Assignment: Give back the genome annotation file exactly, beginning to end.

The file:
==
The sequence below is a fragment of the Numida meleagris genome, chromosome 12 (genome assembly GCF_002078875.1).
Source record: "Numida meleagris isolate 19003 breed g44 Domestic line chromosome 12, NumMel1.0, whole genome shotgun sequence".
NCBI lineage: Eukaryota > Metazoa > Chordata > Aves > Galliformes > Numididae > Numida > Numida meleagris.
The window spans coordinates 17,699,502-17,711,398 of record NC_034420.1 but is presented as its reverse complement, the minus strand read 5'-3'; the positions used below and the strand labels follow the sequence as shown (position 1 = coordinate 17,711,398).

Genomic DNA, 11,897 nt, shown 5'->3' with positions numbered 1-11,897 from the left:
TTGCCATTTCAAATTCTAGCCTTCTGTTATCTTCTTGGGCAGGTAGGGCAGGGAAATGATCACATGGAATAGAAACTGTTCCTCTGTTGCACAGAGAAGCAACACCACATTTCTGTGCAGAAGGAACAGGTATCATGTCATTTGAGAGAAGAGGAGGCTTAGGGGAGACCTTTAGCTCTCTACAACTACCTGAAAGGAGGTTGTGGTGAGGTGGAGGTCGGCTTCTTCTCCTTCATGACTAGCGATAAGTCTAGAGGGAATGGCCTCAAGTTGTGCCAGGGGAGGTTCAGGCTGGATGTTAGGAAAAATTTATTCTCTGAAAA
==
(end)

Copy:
The sequence below is a fragment of the Numida meleagris genome, chromosome 12 (genome assembly GCF_002078875.1).
Source record: "Numida meleagris isolate 19003 breed g44 Domestic line chromosome 12, NumMel1.0, whole genome shotgun sequence".
NCBI lineage: Eukaryota > Metazoa > Chordata > Aves > Galliformes > Numididae > Numida > Numida meleagris.
The window spans coordinates 17,699,502-17,711,398 of record NC_034420.1 but is presented as its reverse complement, the minus strand read 5'-3'; the positions used below and the strand labels follow the sequence as shown (position 1 = coordinate 17,711,398).

Genomic DNA, 11,897 nt, shown 5'->3' with positions numbered 1-11,897 from the left:
TTGCCATTTCAAATTCTAGCCTTCTGTTATCTTCTTGGGCAGGTAGGGCAGGGAAATGATCACATGGAATAGAAACTGTTCCTCTGTTGCACAGAGAAGCAACACCACATTTCTGTGCAGAAGGAACAGGTATCATGTCATTTGAGAGAAGAGGAGGCTTAGGGGAGACCTTTAGCTCTCTACAACTACCTGAAAGGAGGTTGTGGTGAGGTGGAGGTCGGCTTCTTCTCCTTCATGACTAGCGATAAGTCTAGAGGGAATGGCCTCAAGTTGTGCCAGGGGAGGTTCAGGCTGGATGTTAGGAAAAATTTATTCTCTGAAAA